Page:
identify the future requirements, and recommend national priorities for research support.
|Joint University Program in Air Transportation Research
Directed the Joint University Program in Air Transportation
Research at MIT sponsored by the NASA Langley Research Center and the FAA Technical
Center. This program conducts analytical studies and experimental evaluations of civil
aviation navigation systems, including flight testing of GPS and Loran-C. Currently, this
research is focused on the application of Artificial Intelligence technologies to ATC
operations and management.
|U.S. Department of Transportation
Conducted a study of the potential applications of artificial intelligence
(AI) technologies in managing delays throughout the National Airspace System. The existing
Flow Control system, enroute Air Route Traffic Control Center operations, and Terminal
Radar Control procedures were carefully examined to identify activities or processes that
might be candidates for improvement with AI technology. A real-time expert system was
proposed which would improve the short term prediction of airport landing and takeoff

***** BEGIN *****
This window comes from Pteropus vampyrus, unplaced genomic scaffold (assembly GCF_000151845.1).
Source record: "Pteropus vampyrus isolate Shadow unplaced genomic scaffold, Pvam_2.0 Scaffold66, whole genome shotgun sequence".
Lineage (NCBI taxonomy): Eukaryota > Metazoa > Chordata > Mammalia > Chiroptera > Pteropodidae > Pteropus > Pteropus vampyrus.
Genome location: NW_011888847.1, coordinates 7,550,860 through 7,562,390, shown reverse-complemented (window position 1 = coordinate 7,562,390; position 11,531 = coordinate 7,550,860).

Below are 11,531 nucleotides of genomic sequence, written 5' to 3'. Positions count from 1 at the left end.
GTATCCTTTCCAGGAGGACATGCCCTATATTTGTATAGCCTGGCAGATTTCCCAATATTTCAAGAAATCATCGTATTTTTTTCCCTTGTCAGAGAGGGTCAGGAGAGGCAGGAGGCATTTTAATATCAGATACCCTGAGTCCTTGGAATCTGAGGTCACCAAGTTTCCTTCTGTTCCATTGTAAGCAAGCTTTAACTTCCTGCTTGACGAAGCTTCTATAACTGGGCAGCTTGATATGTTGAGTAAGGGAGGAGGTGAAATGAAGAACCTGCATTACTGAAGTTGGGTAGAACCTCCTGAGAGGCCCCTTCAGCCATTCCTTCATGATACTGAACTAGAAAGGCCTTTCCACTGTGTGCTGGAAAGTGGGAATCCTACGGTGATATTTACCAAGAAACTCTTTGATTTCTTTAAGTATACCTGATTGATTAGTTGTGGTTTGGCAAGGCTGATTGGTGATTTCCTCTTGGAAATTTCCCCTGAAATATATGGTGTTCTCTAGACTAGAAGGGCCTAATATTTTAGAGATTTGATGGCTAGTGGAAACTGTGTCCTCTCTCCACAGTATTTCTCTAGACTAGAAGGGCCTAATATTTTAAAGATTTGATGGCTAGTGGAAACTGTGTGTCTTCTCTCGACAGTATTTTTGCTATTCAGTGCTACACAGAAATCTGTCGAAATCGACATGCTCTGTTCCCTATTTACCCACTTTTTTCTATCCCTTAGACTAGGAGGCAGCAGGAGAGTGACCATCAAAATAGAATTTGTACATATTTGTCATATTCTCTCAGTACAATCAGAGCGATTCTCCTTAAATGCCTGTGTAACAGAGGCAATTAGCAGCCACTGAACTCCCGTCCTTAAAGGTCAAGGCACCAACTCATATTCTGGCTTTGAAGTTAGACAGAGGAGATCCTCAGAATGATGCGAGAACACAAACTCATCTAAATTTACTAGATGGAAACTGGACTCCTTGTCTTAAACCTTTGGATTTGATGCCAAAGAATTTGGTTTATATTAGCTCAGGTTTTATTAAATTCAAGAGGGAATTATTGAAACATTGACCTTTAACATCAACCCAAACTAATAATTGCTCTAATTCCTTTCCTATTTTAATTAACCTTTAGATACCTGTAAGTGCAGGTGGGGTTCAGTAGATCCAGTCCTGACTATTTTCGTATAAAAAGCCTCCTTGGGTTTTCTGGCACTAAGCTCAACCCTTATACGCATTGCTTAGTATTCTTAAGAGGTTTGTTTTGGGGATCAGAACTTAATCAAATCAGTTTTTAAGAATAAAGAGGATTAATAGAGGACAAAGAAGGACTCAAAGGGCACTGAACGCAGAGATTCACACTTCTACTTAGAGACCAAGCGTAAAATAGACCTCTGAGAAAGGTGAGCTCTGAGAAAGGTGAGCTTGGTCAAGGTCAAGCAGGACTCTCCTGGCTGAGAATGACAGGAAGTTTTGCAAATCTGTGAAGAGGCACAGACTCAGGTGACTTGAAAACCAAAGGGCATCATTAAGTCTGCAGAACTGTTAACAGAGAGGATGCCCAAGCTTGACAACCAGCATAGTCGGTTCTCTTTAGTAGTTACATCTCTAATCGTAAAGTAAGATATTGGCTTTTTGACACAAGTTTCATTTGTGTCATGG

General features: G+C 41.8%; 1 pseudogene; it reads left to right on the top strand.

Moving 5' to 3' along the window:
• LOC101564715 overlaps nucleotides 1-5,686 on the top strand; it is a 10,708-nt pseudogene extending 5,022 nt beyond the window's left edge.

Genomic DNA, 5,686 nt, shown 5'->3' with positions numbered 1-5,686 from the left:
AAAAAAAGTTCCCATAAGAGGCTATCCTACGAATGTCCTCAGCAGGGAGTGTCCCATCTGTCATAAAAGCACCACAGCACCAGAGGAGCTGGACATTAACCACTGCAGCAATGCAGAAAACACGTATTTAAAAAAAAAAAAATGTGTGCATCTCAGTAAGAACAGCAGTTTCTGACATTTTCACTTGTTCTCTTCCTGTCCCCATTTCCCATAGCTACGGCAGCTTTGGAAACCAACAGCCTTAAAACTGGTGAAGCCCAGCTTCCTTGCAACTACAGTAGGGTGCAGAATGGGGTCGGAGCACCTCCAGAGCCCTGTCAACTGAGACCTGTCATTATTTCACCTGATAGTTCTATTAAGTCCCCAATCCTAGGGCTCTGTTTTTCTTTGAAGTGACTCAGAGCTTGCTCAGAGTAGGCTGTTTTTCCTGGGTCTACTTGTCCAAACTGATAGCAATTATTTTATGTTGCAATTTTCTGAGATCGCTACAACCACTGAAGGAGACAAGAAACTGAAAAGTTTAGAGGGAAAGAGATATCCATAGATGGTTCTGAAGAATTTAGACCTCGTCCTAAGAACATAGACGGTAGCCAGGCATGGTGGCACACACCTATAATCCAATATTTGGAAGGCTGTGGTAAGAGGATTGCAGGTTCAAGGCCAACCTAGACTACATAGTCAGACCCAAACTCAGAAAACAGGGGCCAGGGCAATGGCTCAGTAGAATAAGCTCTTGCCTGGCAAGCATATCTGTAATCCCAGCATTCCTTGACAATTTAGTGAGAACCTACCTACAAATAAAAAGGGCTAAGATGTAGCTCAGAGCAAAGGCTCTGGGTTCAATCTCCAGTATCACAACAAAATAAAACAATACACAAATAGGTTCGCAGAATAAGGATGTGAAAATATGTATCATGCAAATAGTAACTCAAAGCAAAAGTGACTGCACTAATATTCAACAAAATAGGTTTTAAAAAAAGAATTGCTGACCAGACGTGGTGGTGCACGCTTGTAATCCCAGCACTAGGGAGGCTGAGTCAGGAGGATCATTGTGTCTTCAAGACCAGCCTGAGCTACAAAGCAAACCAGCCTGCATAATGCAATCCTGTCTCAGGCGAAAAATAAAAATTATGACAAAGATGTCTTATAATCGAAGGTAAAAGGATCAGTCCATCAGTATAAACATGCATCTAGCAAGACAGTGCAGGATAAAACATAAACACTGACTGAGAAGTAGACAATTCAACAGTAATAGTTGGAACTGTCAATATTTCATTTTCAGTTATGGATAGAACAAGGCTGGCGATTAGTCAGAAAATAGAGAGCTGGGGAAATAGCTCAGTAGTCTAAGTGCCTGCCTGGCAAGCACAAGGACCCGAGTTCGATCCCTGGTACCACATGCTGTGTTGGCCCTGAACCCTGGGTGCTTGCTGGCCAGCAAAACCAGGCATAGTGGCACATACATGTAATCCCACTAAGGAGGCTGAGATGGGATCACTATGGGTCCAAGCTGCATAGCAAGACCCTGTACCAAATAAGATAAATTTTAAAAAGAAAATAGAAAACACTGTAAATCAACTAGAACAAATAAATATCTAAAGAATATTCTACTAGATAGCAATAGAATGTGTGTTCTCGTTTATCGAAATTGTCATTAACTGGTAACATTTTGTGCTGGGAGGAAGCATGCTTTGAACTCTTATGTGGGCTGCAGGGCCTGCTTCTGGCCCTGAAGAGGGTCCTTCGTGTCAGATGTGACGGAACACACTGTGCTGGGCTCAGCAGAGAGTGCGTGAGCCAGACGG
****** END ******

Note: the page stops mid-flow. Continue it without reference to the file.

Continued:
capacity, suggest a schedule for changing runway operating configurations given weather
and traffic predictions, and use timely reports of actual weather to update the prediction
of local weather changes at an airport.
|Other Federal Aviation Administration Research Studies
Initiated a major effort to improve the methodology used to
establish separation criteria in ATC operations. The reduction of vertical separation at
flight levels above FL 290, and the reduction of oceanic separations under Automatic
Dependent Surveillance (ADS) were studied. Reviewed the certification process used by the
FAA to qualify airline operators for extended range operations over water using twin
engine jet transports. Developed improved collision risk models for a wide range of
traffic environments. At the request of the Program Manager performed a review of the
Joint-NASA/FAA Wake Vortex Research Plan, 1994 to make recommendation on possible
revisions. This entailed compiling a bibliography of all Wake Vortex research around the
world in the last 25 years.
|Air Transport Association
Principal Investigator for an independent critical review of the FAA's